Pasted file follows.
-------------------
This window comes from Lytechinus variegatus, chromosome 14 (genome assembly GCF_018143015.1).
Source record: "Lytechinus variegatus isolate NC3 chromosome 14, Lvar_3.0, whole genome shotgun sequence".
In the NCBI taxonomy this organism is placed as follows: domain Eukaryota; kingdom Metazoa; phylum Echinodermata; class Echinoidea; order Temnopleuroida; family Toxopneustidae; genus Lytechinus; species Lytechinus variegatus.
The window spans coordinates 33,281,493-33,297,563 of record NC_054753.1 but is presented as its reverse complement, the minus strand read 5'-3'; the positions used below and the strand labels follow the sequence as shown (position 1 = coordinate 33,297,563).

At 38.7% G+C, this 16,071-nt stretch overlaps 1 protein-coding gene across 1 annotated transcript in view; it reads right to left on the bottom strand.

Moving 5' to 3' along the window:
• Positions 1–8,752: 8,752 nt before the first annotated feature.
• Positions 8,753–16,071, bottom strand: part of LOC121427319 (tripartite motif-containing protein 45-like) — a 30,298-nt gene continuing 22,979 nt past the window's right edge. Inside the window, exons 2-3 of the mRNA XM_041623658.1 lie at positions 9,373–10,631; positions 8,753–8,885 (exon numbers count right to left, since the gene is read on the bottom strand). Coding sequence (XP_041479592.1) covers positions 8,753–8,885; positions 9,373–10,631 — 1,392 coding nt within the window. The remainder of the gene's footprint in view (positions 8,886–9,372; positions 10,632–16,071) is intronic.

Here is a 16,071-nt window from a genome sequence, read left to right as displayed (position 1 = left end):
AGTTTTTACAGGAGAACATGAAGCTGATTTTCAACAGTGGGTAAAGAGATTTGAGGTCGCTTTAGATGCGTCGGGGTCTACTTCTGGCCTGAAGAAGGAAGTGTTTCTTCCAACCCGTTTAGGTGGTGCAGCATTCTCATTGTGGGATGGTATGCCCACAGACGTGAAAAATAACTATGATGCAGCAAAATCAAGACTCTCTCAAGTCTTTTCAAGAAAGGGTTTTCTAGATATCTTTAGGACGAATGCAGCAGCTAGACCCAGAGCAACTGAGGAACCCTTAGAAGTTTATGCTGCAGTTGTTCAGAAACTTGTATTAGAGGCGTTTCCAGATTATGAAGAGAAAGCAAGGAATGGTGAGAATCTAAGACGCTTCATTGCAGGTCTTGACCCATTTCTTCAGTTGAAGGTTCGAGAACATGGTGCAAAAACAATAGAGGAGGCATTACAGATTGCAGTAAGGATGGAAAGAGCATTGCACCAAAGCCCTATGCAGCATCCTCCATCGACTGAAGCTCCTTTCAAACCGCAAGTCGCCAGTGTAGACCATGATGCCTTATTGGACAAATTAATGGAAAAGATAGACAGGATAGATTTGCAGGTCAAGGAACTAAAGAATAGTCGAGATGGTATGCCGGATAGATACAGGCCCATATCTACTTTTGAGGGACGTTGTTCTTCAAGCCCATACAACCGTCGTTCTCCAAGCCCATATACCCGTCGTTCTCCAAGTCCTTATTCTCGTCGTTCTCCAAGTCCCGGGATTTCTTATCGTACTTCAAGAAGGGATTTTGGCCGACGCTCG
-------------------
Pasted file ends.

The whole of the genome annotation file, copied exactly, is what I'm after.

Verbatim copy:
This window comes from Lytechinus variegatus, chromosome 14 (genome assembly GCF_018143015.1).
Source record: "Lytechinus variegatus isolate NC3 chromosome 14, Lvar_3.0, whole genome shotgun sequence".
In the NCBI taxonomy this organism is placed as follows: domain Eukaryota; kingdom Metazoa; phylum Echinodermata; class Echinoidea; order Temnopleuroida; family Toxopneustidae; genus Lytechinus; species Lytechinus variegatus.
The window spans coordinates 33,281,493-33,297,563 of record NC_054753.1 but is presented as its reverse complement, the minus strand read 5'-3'; the positions used below and the strand labels follow the sequence as shown (position 1 = coordinate 33,297,563).

At 38.7% G+C, this 16,071-nt stretch overlaps 1 protein-coding gene across 1 annotated transcript in view; it reads right to left on the bottom strand.

Moving 5' to 3' along the window:
• Positions 1–8,752: 8,752 nt before the first annotated feature.
• Positions 8,753–16,071, bottom strand: part of LOC121427319 (tripartite motif-containing protein 45-like) — a 30,298-nt gene continuing 22,979 nt past the window's right edge. Inside the window, exons 2-3 of the mRNA XM_041623658.1 lie at positions 9,373–10,631; positions 8,753–8,885 (exon numbers count right to left, since the gene is read on the bottom strand). Coding sequence (XP_041479592.1) covers positions 8,753–8,885; positions 9,373–10,631 — 1,392 coding nt within the window. The remainder of the gene's footprint in view (positions 8,886–9,372; positions 10,632–16,071) is intronic.

Here is a 16,071-nt window from a genome sequence, read left to right as displayed (position 1 = left end):
AGTTTTTACAGGAGAACATGAAGCTGATTTTCAACAGTGGGTAAAGAGATTTGAGGTCGCTTTAGATGCGTCGGGGTCTACTTCTGGCCTGAAGAAGGAAGTGTTTCTTCCAACCCGTTTAGGTGGTGCAGCATTCTCATTGTGGGATGGTATGCCCACAGACGTGAAAAATAACTATGATGCAGCAAAATCAAGACTCTCTCAAGTCTTTTCAAGAAAGGGTTTTCTAGATATCTTTAGGACGAATGCAGCAGCTAGACCCAGAGCAACTGAGGAACCCTTAGAAGTTTATGCTGCAGTTGTTCAGAAACTTGTATTAGAGGCGTTTCCAGATTATGAAGAGAAAGCAAGGAATGGTGAGAATCTAAGACGCTTCATTGCAGGTCTTGACCCATTTCTTCAGTTGAAGGTTCGAGAACATGGTGCAAAAACAATAGAGGAGGCATTACAGATTGCAGTAAGGATGGAAAGAGCATTGCACCAAAGCCCTATGCAGCATCCTCCATCGACTGAAGCTCCTTTCAAACCGCAAGTCGCCAGTGTAGACCATGATGCCTTATTGGACAAATTAATGGAAAAGATAGACAGGATAGATTTGCAGGTCAAGGAACTAAAGAATAGTCGAGATGGTATGCCGGATAGATACAGGCCCATATCTACTTTTGAGGGACGTTGTTCTTCAAGCCCATACAACCGTCGTTCTCCAAGCCCATATACCCGTCGTTCTCCAAGTCCTTATTCTCGTCGTTCTCCAAGTCCCGGGATTTCTTATCGTACTTCAAGAAGGGATTTTGGCCGACGCTCG